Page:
On Jan. 8, the United States Senate passed legislation, known as the Veterinary Medicine Mobility Act, that would allow veterinarians to transport controlled drugs and medications to animal patients at clients’ homes and on farms.1 While the bill must still pass through the House of Representatives, Senate approval represents the clearing of a major hurdle in an effort to make it easier for vets to practice their trade all across the country. It was sponsored by Sen. Jerry Moran, R-Kan., and Angus King, I-Maine.
The bill represents an amendment to the Controlled Substances Act, and it would close a loophole in the law that bars practitioners from dispensing certain drugs outside of their home or registered office. That loophole criminalizes common activities that veterinarians must engage in, especially in rural areas of the country.
History and future of the legislation
The Controlled Substances Act (CSA) was first signed into law by President Richard Nixon in 1970. While it was intended to help curb the explosion of drug use in America at the time, nearly 40 years later the U.S. Drug Enforcement Agency (DEA) decided that the law extended to veterinarians, informing them in 2009 that they would no longer be able to transport drugs to their patients.2
Since that time, various organizations and lobbying groups connected with veterinarians have been working to pass legislation that would allow an exclusion for animal doctors, freeing them up to practice medicine as they had for decades before the DEA announced its interpretation of the law.
Now that the bill will make its way to the House, there is still some question as to whether it will pass through that chamber, as the House is considered more conservative and anti-drug than the Senate. However, the American Veterinary Medical Association (AVMA) believes the Veterinary Medicine Mobility Act is likely to become law.
“With nearly 150 cosponsors in the U.S. House and the nation’s only two elected veterinarians serving in Congress championing the bill, we believe the Veterinary Medicine Mobility Act has a good chance of moving forward in the House of Representatives,” Mark Lutschaunig, governmental relations director of the AVMA, said in a statement.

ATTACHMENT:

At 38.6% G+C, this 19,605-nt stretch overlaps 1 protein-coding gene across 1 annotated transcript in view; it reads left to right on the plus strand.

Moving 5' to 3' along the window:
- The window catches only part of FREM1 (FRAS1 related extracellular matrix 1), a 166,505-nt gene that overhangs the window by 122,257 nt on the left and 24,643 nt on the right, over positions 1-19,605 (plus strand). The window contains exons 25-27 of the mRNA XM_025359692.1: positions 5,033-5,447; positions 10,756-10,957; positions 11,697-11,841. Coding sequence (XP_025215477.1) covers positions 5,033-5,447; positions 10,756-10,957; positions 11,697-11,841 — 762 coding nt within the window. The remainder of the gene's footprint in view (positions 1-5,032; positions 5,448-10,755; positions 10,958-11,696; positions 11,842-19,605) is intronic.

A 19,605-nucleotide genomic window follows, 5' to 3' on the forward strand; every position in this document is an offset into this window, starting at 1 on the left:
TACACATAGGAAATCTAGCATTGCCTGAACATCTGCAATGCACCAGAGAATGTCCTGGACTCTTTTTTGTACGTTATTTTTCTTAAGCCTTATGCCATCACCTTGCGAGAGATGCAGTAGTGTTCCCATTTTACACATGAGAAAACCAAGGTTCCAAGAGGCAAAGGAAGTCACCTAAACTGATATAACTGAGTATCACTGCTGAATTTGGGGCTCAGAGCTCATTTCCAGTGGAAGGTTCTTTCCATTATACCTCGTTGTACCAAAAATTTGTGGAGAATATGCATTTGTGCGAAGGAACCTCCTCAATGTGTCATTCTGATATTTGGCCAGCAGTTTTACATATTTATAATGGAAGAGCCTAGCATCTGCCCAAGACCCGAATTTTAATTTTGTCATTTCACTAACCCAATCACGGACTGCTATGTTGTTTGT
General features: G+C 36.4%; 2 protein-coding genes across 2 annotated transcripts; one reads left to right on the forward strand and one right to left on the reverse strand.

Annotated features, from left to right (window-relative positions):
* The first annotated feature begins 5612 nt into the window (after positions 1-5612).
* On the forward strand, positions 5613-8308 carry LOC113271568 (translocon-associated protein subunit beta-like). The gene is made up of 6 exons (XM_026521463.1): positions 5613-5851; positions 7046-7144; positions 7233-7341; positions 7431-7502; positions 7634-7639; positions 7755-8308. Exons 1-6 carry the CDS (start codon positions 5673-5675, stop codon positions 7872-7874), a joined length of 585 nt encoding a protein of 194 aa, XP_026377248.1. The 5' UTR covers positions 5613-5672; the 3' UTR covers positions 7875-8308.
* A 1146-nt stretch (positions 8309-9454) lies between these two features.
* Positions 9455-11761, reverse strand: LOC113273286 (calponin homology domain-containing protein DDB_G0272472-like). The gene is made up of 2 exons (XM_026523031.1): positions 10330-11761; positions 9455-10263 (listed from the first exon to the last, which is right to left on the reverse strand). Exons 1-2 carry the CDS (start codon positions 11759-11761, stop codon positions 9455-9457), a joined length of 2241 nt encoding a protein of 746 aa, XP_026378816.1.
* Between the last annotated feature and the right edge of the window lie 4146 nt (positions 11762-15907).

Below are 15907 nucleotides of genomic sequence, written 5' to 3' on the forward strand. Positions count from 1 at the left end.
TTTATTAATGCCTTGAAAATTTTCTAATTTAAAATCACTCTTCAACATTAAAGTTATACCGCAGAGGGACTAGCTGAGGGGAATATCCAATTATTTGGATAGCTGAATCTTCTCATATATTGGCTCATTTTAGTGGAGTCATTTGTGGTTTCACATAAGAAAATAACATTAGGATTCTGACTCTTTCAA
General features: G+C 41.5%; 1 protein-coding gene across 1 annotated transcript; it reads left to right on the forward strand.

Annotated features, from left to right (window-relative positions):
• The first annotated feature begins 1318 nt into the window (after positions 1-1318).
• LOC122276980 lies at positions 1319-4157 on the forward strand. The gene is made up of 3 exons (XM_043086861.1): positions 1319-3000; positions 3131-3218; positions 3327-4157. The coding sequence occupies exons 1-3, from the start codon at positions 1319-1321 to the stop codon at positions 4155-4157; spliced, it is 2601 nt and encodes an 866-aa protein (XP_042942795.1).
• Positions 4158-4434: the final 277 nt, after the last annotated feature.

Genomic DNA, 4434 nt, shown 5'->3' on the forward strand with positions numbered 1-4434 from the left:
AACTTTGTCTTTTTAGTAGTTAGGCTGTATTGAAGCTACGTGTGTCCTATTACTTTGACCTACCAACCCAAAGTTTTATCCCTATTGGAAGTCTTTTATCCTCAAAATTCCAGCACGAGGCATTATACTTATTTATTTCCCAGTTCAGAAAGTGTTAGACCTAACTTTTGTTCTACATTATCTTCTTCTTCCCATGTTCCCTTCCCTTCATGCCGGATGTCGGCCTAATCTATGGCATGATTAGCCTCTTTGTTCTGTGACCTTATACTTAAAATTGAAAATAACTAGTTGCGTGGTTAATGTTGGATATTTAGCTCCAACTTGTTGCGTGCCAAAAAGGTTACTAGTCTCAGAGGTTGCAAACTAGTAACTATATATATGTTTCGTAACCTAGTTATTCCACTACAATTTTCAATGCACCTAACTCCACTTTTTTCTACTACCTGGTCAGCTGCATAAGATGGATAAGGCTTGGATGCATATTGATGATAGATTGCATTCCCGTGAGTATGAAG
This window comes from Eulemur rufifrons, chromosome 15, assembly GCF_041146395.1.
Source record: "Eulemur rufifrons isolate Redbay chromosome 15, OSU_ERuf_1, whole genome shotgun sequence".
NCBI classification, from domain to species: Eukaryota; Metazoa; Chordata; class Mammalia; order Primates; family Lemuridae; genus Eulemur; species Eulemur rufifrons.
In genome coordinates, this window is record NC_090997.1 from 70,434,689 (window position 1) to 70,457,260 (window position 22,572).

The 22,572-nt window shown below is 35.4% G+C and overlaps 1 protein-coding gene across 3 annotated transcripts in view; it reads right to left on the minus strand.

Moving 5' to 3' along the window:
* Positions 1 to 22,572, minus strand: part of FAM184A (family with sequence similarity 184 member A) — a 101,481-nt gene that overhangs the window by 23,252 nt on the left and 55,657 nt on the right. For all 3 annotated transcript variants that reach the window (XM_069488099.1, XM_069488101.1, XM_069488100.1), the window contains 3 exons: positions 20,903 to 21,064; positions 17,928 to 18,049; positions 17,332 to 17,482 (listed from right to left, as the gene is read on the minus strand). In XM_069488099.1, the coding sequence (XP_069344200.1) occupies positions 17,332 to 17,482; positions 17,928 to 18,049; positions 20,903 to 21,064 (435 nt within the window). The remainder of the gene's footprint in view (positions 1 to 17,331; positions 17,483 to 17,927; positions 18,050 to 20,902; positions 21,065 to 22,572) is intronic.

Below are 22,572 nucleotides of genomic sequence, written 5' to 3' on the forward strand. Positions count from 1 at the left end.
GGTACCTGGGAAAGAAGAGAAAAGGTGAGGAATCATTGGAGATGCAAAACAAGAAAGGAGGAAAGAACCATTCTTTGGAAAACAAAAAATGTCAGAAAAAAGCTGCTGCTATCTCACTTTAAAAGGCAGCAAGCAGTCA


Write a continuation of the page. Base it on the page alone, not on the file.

Travel restrictions are particularly harmful to veterinarians
Unlike many physicians, veterinarians and their certified veterinary technicians often have to make house calls. A large percentage of veterinary practices are either located in or serve rural communities, making travel between clinics and farms a necessity for most people in the profession. That means transporting controlled substances is essential to a veterinary professional’s ability to execute their responsibilities.
There was an immediate uproar when the DEA announced that the CSA would apply to veterinarians, and the relatively swift action to change the law is a sign that lawmakers were sensitive to the needs of veterinarians and their clients and patients.
In the House, the legislation is backed by the only two veterinarians in Congress – Rep. Kurt Schrader, D-Ore., and Rep. Ted Yoho, R-Fla.3 Both of them have firsthand experience with how important it is for veterinarians to be able to transport these drugs to their patients.
“As a large animal veterinarian, I can tell you that the practice of veterinary medicine doesn’t always take place in an office,” Yoho said in a statement. “This legislation allows the flexibility needed for veterinarians to care for their patients wherever the call may be. I look forward to working with Representative Schrader on moving this commonsense legislation with the same broad support in the House of Representatives.”
Bill’s impact on veterinary professionals
If the bill ends up getting passed by the House, veterinary professionals will be able to return to practicing medicine in the manner to which they had become accustomed over the years. The 2009 reinterpretation of the CSA became a serious impediment to the way veterinary professionals did their jobs.
Fortunately, as it applied to veterinary professionals, the CSA has not been strenuously enforced over the past five years. Veterinarians who have been found in violation of the law have been issued warning letters, and there hasn’t been a single prosecution connected with violations of the law as it applies to veterinarians.
Nonetheless, a cloud of fear had settled over many veterinarians who were unsure how the law was being enforced and whether it would be applied to them if they tried to transport drugs to patients.4 That fear would be removed if the House manages to pass this legislation, which would then go into effect immediately.
Veterinary professionals, or those interested in pursuing a career in veterinary medicine, should follow the law’s progress in the House, as it will have a direct application to the way they practice their current or future career.
1 News Release, “Senate Passes Veterinary Medicine Mobility Act,” Office of U.S. Sen. Jerry Moran, Jan. 9, 2014. http://www.agweb.com/article/senate_passes_veterinary_medicine_mobility_act_NAA_News_Release/
2 Niedziela, Ken, “Senate Passes Veterinary Drug Amendment,” Veterinary Practice News, Jan. 9, 2014. http://www.veterinarypracticenews.com/vet-breaking-news/2014/01/09/senate-passes-veterinary-drug-amendment.aspx
3 Scheidegger, Julie, “Veterinary Medicine Mobility Act Passes Senate,” DVM360.com, Jan. 10, 2014. http://veterinarynews.dvm360.com/dvm/Veterinary+news/Veterinary-Medicine-Mobility-Act-passes-Senate/ArticleStandard/Article/detail/832503?contextCategoryId=378
4 Staff, “Senate Approves Vet Medicine Mobility Law,” Farm Futures, Jan. 14, 2014. http://farmfutures.com/story-senate-approves-vet-medicine-mobility-bill-0-107277